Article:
I need to draw/build some diagrams for my master’s thesis and I tried using Visio 2016 but I didn’t really like the way the program works and how the diagrams look. I always see these conference talks and presentations where people show really nice diagrams of software data flows and architectures so I was wondering if anyone has suggestions of tools to do this kind of work?
My tools of choice are the following:
No, to be honest, when I have to prepare some slides, I do use LaTeX and Beamer, so it feels quite natural to also use TikZ for figures in the slides.
Most of my co-students which prefer to use PowerPoint, use Powerpoints internal stuff to have the graphs/charts flashy, animated and annoying…
So as usual, the tools you are able to choose here, do deeply depend on the tool(s) you already use as fixpoint in your workflow and how well you are experienced with them.
For data flows you could use www.sketchapp.com (also great for general app design).
For talks and presentations, how about something like https://prezi.com?
Yes, I’ve been thinking about using Prezi for my thesis’s presentation I’ve seen some really great presentation done with it.
I’m going to look at Sketchapp. Thanks!
EDIT: Oh it’s Mac only
@sashaafm Haven’t really used much of it but VIsualParadigm looks good to me. I dunno if that is what you are looking for. They have a community edition
I use edraw max to draw whatever diagrams from scratch.
Would be nice to have some tool which generates the diagrams from source code.
I believe Visual Paradigm (or was it another tool?) does this for Java.
i know for java (and c# and prob many more popular languages) there are tools,
was thinking about a tool for elixir.
I always used OmniGraffle. Anyway I’ll have to take a look to some tools in this thread.
Not sure if this will fit your bill, but if by software diagrams you meant UML, take a look at Mermaid. The charts are created via a syntax that is very similar to PlantUML (aka: you don’t “draw” your charts, you describe them).
Since they are text based, both PlantUML and Mermaid can be embedded in your version control.
The differences are that PlantUML is built on GraphViz and supports more UML diagrams, but is uglier looking, while Mermaid is built with D3 and supports online rendering and CSS.
Compared to Visio/Powerpoint, the main downside is that you have to keep things standardized (or set up a bunch of special CSS classes if using Mermaid ;))
Looks like you are on Windows. Not really for diagrams but if you want to use something different than Microsoft Powerpoint there is also Microsoft Sway which is a bit less boring.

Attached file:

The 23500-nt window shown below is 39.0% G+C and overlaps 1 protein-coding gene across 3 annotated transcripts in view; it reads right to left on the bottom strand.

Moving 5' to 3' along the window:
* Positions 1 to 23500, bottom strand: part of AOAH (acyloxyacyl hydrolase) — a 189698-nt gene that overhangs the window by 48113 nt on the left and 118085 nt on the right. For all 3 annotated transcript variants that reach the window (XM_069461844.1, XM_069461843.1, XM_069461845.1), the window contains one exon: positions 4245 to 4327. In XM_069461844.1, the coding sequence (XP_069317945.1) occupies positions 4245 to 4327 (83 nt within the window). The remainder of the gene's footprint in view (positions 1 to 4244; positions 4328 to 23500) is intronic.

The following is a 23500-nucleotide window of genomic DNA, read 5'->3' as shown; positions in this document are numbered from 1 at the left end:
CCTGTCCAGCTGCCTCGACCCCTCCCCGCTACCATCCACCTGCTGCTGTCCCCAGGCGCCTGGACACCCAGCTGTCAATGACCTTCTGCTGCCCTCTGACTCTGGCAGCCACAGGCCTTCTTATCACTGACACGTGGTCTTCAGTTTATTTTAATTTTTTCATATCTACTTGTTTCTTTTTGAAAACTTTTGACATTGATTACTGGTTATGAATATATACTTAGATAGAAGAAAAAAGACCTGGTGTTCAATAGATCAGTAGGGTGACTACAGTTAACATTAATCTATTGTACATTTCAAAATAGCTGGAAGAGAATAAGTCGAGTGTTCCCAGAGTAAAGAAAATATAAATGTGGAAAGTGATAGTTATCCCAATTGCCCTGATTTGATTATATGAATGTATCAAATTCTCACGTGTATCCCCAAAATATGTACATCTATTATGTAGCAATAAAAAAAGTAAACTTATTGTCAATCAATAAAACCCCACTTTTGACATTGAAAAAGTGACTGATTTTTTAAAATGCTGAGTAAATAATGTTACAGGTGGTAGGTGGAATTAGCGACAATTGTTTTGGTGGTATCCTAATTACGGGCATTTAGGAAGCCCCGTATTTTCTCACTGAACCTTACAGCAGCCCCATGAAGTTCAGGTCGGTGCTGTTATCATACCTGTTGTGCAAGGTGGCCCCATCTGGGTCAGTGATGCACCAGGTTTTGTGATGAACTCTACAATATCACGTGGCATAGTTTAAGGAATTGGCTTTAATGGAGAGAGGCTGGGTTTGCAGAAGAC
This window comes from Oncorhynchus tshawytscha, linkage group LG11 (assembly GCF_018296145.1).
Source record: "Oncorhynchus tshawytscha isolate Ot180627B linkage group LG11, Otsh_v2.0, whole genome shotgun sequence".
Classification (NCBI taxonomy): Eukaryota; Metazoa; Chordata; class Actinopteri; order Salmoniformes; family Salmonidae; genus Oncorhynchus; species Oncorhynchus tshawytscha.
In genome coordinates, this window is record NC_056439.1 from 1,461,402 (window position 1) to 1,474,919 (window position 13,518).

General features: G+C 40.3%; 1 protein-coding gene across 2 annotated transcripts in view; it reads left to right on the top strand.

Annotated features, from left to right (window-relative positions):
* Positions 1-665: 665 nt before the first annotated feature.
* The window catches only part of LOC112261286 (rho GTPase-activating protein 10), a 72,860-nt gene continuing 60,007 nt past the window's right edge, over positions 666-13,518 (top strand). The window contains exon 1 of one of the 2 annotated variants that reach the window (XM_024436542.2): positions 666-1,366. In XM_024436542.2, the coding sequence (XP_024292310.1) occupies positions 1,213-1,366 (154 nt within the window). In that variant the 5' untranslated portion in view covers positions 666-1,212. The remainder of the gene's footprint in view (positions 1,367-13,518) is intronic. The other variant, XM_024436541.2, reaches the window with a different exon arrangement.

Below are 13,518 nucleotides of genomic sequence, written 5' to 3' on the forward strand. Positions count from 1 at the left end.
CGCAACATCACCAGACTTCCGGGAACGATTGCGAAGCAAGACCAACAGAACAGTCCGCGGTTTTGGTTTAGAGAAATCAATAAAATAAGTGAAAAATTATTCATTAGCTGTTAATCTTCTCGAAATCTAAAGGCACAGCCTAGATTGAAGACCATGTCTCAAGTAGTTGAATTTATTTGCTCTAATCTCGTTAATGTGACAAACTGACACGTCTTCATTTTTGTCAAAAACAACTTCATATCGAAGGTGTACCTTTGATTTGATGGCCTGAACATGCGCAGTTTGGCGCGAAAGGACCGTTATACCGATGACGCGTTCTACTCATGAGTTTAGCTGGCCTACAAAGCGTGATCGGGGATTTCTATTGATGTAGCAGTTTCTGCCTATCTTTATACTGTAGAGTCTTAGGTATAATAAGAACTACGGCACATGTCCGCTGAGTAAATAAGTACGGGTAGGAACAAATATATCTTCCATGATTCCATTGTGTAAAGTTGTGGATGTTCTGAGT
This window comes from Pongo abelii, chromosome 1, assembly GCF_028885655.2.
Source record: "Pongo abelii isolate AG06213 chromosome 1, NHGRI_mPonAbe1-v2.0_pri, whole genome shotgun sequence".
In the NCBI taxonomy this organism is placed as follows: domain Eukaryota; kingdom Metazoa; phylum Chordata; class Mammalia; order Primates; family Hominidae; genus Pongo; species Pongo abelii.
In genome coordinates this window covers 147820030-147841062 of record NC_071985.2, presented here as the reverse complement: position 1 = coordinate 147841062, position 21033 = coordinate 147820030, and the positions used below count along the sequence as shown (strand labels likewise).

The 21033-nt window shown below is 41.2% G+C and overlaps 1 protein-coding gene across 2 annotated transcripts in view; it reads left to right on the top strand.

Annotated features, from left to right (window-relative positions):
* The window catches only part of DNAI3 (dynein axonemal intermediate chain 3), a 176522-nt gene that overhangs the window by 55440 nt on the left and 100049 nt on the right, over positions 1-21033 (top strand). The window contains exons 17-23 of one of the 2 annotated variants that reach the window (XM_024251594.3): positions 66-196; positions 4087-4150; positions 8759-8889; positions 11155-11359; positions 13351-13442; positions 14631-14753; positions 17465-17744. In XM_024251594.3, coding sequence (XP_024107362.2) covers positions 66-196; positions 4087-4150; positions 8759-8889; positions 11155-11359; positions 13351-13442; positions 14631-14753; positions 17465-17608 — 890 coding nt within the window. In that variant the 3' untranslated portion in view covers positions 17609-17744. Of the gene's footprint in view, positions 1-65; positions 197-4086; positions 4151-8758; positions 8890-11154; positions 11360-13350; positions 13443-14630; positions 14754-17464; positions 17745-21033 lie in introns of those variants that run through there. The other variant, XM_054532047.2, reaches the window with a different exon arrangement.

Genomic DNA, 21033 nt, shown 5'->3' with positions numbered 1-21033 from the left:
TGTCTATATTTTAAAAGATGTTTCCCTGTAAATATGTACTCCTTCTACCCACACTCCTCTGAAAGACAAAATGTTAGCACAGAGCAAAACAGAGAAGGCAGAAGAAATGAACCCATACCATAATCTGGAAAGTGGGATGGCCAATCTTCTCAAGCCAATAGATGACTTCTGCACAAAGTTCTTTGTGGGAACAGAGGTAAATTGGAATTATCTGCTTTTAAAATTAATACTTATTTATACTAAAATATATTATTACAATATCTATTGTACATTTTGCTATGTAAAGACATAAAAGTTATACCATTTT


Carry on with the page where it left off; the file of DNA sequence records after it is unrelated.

I have been using Diagram Tool to create and draw flowchart or diagram in word, excel or PowerPoint…
Give a try to this All in One Diagram Tool
I’m just now trying to learn elixir and trying to map the http://elixir-lang.org/getting-started/introduction.html KV tutorial to UML. I’m finding elixir to not be object oriented in the sense of creating (even via reverse engineering) UML diagrams from popular tools. It just does not line up to the old “is a”, “has a” and uses paradigm utilized by UML. Perhaps I just have not caught on yet.
Technically Erlang/Elixir is more true to OOP than Java/C++ and those diagrams represent. The disconnect is that
is a and
has a are not original OOP terms but bolted on to C++ (and thus Java and others) as a work-around for their poor implementation of OOP.
@Salgare There are two kinds of diagrams that are very useful in Elixir:
The first are the hierarchical UML-diagrams you might know from Object-Oriented programming language. In Elixir, Erlang and other Actor-Model based languages, these are not used to show a class-inheritance hierarchy (as we don’t have classes) or data-relationships-hierarchy (as data and code is separated in functional programming languages), but to show the hierarchy of a so-called Supervision Tree. This is a hierarchy of Processes (lightweight threads) that talk to each other. The different kind of lines show what process instantiated what other process, and if a connection is a link (bi-directional) or monitor (single-direction).
These diagrams are very useful, and show what happens when a crash occurs in some part of your program.
The other type of diagrams are sequence diagrams of messages going back-and-forth, as message-passing is the (only!) way that processes can talk to each other in Elixir.
When visio doesnt work out. The best solution is to use a UML diagram tool with the latest UML version which is 2.5.1. Creately UML Diagram Tool is a good option. There are many templates and examples to be used freely as well.